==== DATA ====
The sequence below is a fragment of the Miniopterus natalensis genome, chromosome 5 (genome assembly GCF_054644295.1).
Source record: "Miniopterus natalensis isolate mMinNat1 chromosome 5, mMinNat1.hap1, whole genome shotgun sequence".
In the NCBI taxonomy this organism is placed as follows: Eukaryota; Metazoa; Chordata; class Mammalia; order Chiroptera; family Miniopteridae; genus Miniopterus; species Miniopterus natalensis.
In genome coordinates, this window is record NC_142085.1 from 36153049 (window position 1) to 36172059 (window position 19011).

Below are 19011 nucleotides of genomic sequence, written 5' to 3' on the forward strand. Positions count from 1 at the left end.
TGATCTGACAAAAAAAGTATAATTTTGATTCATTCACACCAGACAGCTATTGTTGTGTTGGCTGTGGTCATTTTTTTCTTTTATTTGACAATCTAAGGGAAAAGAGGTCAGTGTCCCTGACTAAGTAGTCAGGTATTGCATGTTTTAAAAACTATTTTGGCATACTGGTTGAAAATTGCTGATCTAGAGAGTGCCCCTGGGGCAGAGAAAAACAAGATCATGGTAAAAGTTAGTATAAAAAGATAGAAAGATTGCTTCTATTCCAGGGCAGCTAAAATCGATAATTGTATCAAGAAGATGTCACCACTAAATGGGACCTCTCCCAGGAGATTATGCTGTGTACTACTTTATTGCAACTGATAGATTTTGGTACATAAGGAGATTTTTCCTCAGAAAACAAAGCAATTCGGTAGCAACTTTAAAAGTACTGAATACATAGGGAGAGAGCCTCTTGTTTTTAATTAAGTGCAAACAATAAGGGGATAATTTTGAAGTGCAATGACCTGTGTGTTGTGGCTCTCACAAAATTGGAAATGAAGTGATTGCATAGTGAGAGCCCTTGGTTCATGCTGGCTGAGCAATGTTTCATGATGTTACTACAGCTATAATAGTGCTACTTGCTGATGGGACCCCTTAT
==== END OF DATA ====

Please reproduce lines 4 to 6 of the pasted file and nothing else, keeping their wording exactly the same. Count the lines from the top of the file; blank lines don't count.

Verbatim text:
In genome coordinates, this window is record NC_142085.1 from 36153049 (window position 1) to 36172059 (window position 19011).

Below are 19011 nucleotides of genomic sequence, written 5' to 3' on the forward strand. Positions count from 1 at the left end.
TGATCTGACAAAAAAAGTATAATTTTGATTCATTCACACCAGACAGCTATTGTTGTGTTGGCTGTGGTCATTTTTTTCTTTTATTTGACAATCTAAGGGAAAAGAGGTCAGTGTCCCTGACTAAGTAGTCAGGTATTGCATGTTTTAAAAACTATTTTGGCATACTGGTTGAAAATTGCTGATCTAGAGAGTGCCCCTGGGGCAGAGAAAAACAAGATCATGGTAAAAGTTAGTATAAAAAGATAGAAAGATTGCTTCTATTCCAGGGCAGCTAAAATCGATAATTGTATCAAGAAGATGTCACCACTAAATGGGACCTCTCCCAGGAGATTATGCTGTGTACTACTTTATTGCAACTGATAGATTTTGGTACATAAGGAGATTTTTCCTCAGAAAACAAAGCAATTCGGTAGCAACTTTAAAAGTACTGAATACATAGGGAGAGAGCCTCTTGTTTTTAATTAAGTGCAAACAATAAGGGGATAATTTTGAAGTGCAATGACCTGTGTGTTGTGGCTCTCACAAAATTGGAAATGAAGTGATTGCATAGTGAGAGCCCTTGGTTCATGCTGGCTGAGCAATGTTTCATGATGTTACTACAGCTATAATAGTGCTACTTGCTGATGGGACCCCTTAT